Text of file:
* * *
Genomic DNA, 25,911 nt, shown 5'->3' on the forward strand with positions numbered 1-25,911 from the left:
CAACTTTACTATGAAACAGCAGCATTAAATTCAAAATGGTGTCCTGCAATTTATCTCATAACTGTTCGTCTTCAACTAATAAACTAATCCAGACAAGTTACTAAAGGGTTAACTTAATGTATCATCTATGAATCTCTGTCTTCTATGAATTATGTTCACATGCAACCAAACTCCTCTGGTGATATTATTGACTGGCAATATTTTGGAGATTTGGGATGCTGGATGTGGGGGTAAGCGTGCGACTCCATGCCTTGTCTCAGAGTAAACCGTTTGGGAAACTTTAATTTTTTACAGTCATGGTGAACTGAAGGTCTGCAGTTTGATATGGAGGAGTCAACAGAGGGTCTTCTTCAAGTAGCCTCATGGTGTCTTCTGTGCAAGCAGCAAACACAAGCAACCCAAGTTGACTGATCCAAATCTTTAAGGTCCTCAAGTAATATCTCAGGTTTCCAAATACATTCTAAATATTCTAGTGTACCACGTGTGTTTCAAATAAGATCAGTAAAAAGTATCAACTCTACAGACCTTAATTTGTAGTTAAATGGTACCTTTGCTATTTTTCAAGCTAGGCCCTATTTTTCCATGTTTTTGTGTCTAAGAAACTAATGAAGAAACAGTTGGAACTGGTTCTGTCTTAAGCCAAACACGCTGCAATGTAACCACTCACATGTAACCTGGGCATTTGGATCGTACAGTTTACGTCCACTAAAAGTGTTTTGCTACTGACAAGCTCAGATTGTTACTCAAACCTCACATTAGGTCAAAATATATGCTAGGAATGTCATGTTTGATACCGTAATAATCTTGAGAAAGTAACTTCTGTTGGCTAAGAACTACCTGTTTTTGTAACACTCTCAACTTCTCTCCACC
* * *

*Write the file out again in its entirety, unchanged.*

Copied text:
Genomic DNA, 25,911 nt, shown 5'->3' on the forward strand with positions numbered 1-25,911 from the left:
CAACTTTACTATGAAACAGCAGCATTAAATTCAAAATGGTGTCCTGCAATTTATCTCATAACTGTTCGTCTTCAACTAATAAACTAATCCAGACAAGTTACTAAAGGGTTAACTTAATGTATCATCTATGAATCTCTGTCTTCTATGAATTATGTTCACATGCAACCAAACTCCTCTGGTGATATTATTGACTGGCAATATTTTGGAGATTTGGGATGCTGGATGTGGGGGTAAGCGTGCGACTCCATGCCTTGTCTCAGAGTAAACCGTTTGGGAAACTTTAATTTTTTACAGTCATGGTGAACTGAAGGTCTGCAGTTTGATATGGAGGAGTCAACAGAGGGTCTTCTTCAAGTAGCCTCATGGTGTCTTCTGTGCAAGCAGCAAACACAAGCAACCCAAGTTGACTGATCCAAATCTTTAAGGTCCTCAAGTAATATCTCAGGTTTCCAAATACATTCTAAATATTCTAGTGTACCACGTGTGTTTCAAATAAGATCAGTAAAAAGTATCAACTCTACAGACCTTAATTTGTAGTTAAATGGTACCTTTGCTATTTTTCAAGCTAGGCCCTATTTTTCCATGTTTTTGTGTCTAAGAAACTAATGAAGAAACAGTTGGAACTGGTTCTGTCTTAAGCCAAACACGCTGCAATGTAACCACTCACATGTAACCTGGGCATTTGGATCGTACAGTTTACGTCCACTAAAAGTGTTTTGCTACTGACAAGCTCAGATTGTTACTCAAACCTCACATTAGGTCAAAATATATGCTAGGAATGTCATGTTTGATACCGTAATAATCTTGAGAAAGTAACTTCTGTTGGCTAAGAACTACCTGTTTTTGTAACACTCTCAACTTCTCTCCACC